I don’t remember when the first wolf appeared in London. I saw my first pair trotting down Oxford Street during the January sales. Perhaps they were after a bargain or had grown as bold as the foxes patrolling post offices on the look-out for back-dated claims.
The wolves liked the salami halls and plush carpet of big department stores. The softness underfoot was like the snow which had been falling steadily on the equestrian statues since last April. The snow had continued through summer until London was crisp and powdery and chestnuts burned in braziers all day long.
The council was forced to salvage old gas lamps, dig out extra illuminations, turn London into a virtual forest of metal stems and flowering bulbs – stringing the trees with lanterns more garish than candied fruit. Even the rusted antlers of Regency chandeliers, once adorning the walkways of the old pleasure gardens, were wired up. Strangest of all was our acceptance of the dark. It nourished us. We made do and stuck candles in the brim of our hats, stamping our feet in the cold.
In the beginning we rejoiced in their company. A single breath of enchantment blew through the red and gold gates of the pleasure gardens. After centuries of sleep they creaked open and lithe grey bodies slipped through the railings.
The wolves taught us daring. Darkness and snow allowed us to risk things which we’d long since buried. I started an affair with a married woman while we were snowed in on the exit ramp of an underground car park. ‘I’ve never done this sort of thing before,’ she said, ‘have you?’ ‘I’m rather afraid I have.’ Bailiffs disappeared alongside charity muggers. Nuisance neighbours ran into unexpected blizzards and never found their way home. We thanked the wolves, leaving leftovers in the snow.
The wolves loped about us, crouching by the fire escape where smokers gathered, springing from among bolts of cloth on the ground floor of Peter Jones. We brushed against them on our doorstep and at the bus stop. They cringed respectfully when we approached, sulked like teenagers when policemen tried to move them on, mooching about on Friday nights around the bins of Kebab Machine. True there were less cats but things had improved for the better. Homeless people disappeared. The cold must have driven them underground.
One night, still dizzy from laughing gas, I strolled back along the river. The wolves were up ahead, worrying and twisting a stuffed bin liner in the moonlight. As I drew closer I saw that the bin liner had wriggling arms and legs before it tore in all different directions and the wolves darted up on to the Embankment and poured down the other side on to the frozen river. There was something thrilling in the spectacle and I snapped my jaws, forgetting my recent root canal work. The cold had sharpened my senses.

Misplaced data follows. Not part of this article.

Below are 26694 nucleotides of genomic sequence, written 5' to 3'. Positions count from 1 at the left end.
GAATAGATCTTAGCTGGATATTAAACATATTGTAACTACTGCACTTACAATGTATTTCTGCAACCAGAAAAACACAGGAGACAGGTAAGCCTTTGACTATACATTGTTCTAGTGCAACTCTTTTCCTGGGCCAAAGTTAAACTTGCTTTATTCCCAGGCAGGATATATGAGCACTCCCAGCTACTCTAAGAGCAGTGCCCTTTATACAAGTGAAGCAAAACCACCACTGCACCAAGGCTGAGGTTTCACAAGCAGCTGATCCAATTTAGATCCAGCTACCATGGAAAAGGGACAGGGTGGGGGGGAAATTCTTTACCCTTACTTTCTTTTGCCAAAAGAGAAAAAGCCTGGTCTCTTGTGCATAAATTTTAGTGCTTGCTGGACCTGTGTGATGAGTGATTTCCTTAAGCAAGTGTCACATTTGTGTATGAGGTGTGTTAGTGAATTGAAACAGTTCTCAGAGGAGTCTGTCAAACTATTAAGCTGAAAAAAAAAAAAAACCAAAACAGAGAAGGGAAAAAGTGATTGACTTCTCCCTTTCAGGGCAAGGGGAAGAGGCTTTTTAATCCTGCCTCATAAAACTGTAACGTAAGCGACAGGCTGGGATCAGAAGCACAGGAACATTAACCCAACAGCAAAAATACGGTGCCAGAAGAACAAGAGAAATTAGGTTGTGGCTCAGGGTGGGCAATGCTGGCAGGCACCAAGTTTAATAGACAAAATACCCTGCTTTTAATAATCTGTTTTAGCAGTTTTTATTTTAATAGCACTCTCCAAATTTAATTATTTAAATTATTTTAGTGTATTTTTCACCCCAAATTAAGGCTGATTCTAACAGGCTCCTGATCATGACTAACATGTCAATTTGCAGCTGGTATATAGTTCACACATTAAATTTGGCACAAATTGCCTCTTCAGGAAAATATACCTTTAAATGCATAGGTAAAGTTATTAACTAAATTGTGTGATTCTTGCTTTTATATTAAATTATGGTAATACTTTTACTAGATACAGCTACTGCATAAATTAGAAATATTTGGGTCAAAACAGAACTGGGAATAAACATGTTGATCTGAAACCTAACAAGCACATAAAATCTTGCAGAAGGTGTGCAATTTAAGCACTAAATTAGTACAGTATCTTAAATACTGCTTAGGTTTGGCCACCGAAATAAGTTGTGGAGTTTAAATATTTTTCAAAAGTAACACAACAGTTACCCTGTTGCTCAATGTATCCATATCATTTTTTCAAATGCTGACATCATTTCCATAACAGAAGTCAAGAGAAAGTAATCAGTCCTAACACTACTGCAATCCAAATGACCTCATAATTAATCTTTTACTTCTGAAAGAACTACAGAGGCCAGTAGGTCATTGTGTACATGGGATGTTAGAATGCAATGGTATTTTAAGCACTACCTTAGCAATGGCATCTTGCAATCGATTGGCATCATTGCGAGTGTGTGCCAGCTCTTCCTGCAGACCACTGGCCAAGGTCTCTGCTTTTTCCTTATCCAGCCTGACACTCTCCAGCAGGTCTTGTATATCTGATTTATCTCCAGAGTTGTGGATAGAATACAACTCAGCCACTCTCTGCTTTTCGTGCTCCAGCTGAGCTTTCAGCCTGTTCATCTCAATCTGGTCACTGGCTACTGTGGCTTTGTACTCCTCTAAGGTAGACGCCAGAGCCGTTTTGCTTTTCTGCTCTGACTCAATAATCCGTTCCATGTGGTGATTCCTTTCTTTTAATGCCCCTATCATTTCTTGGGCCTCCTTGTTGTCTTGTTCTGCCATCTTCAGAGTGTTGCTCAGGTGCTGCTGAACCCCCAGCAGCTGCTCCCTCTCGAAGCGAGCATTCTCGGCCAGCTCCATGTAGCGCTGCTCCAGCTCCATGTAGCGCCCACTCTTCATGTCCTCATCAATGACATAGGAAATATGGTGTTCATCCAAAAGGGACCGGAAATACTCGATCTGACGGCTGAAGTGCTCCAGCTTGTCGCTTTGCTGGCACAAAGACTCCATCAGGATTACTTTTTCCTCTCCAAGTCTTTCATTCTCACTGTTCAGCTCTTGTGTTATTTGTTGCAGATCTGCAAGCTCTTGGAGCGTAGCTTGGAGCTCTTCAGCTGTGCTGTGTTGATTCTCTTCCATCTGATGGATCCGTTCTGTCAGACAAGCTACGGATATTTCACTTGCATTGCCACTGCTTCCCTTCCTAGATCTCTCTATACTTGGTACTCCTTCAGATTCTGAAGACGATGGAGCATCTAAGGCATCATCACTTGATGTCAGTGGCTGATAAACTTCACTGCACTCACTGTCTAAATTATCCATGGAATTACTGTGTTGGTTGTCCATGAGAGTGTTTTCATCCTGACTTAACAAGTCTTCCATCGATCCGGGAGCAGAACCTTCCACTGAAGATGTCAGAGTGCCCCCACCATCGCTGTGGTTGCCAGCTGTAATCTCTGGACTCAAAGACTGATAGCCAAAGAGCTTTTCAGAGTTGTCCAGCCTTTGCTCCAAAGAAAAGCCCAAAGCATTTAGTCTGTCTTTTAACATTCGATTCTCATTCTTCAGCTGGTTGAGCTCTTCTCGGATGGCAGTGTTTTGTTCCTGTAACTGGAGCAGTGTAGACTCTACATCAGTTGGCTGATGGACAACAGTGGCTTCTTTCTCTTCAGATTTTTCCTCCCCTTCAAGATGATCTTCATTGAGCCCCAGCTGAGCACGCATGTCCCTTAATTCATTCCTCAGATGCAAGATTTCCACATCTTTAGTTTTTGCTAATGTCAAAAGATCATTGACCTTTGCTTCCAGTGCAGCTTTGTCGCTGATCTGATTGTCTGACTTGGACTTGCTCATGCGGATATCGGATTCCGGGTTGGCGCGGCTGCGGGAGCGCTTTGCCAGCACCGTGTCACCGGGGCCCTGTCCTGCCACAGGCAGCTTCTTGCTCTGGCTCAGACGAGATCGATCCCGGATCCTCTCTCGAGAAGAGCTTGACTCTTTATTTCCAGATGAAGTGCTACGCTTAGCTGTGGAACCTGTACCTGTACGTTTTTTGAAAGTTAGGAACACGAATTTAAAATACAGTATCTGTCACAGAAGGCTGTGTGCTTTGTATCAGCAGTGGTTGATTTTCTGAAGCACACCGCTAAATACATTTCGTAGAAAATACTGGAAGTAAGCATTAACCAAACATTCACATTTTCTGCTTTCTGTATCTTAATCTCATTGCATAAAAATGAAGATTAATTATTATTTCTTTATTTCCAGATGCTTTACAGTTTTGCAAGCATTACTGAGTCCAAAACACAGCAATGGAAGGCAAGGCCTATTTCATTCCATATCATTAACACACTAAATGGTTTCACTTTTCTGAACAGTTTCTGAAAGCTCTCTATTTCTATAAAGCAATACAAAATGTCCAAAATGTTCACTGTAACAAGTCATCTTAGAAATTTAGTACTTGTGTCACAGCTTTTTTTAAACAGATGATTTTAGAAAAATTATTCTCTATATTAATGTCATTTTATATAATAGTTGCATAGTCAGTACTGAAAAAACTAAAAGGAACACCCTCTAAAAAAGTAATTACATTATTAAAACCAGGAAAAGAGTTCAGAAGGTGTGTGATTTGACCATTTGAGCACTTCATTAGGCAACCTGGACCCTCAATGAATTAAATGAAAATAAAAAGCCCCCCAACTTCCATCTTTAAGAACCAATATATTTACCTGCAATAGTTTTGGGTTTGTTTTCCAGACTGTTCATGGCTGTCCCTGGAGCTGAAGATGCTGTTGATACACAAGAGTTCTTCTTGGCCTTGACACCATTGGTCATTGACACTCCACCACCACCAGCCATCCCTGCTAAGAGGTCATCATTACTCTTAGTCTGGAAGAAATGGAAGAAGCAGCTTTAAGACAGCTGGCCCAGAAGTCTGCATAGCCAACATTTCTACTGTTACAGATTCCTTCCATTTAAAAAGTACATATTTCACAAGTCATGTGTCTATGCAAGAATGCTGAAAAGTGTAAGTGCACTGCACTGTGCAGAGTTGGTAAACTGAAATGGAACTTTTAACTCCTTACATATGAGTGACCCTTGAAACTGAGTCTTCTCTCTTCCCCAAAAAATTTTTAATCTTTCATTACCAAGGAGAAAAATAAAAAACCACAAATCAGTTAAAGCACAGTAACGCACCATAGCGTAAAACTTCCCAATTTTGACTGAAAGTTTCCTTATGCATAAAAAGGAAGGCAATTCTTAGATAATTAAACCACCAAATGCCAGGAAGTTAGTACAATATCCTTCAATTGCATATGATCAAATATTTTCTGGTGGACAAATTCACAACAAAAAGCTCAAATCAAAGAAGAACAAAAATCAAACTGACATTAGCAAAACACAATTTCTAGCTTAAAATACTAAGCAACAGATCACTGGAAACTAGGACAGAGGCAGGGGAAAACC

They snatched their first child in September. The mother had turned to order an almond croissant and the smiling wolf with its effortless low energy sprint, up until that moment bobbing companionably beside her, had grabbed the child from the pushchair and weaved through the traffic at a standstill on the King’s Road. We chased the wolf, a vigilante mob of shopkeepers and passers-by, but other wolves appeared in doorways. They nudged the twitching bundle back and forth, up and down the steps of public monuments, flattening themselves into the shadows when we sought them out and all the time their numbers were multiplying.
The danger brought us closer and we stomped about, bands of bearded men with bits of wood daubed with resin. Our torches, little flickers in the dark. But the wolves had this peculiar quality—their ability to untangle into skeins of grey wool and melt into darkness when cornered.
My married lover became insistent. She would leave her husband. ‘You have to admit that our affair has been magical. We’ve learnt so much. We have to thank the wolves for all our opportunities.’ I stifled a yawn in her curly hair. The wolves wouldn’t put up with this nonsense. I began to steer our late night walks towards the river, nodding at her plans for a shared future. We were followed by shapes slinking in and out of the shrubbery. I can still hear her tiny gasp at the first nip to the back of her legs and see her brown ringlets tumbling into an ornamental tub as they swarmed all over her. The shock as she realized she wasn’t one of them. It had been a magical year, she was right about that. The mass hysteria would soon be passing.
Later the authorities imposed a curfew and padlocked the gates of the pleasure gardens. A top psychiatrist said we were the wolves, the shadows were a trick of the light. We were still accountable for our actions. ‘What exactly is wolfishness?’ the lawyer asked during the summing up at my trial. Toothache made it hard to concentrate. Two of the jurors with well groomed hair and shiny grey suits grinned during the closing arguments and gave me the nod but I still went down. The authorities can legislate all they want against people congregating in packs (family outings remain a grey area) but will they hold a referendum into darkness? What can snow ploughs do in a war of shadows? Besides, if you climb up near the window and loll out your tongue, you can taste the snow falling further North.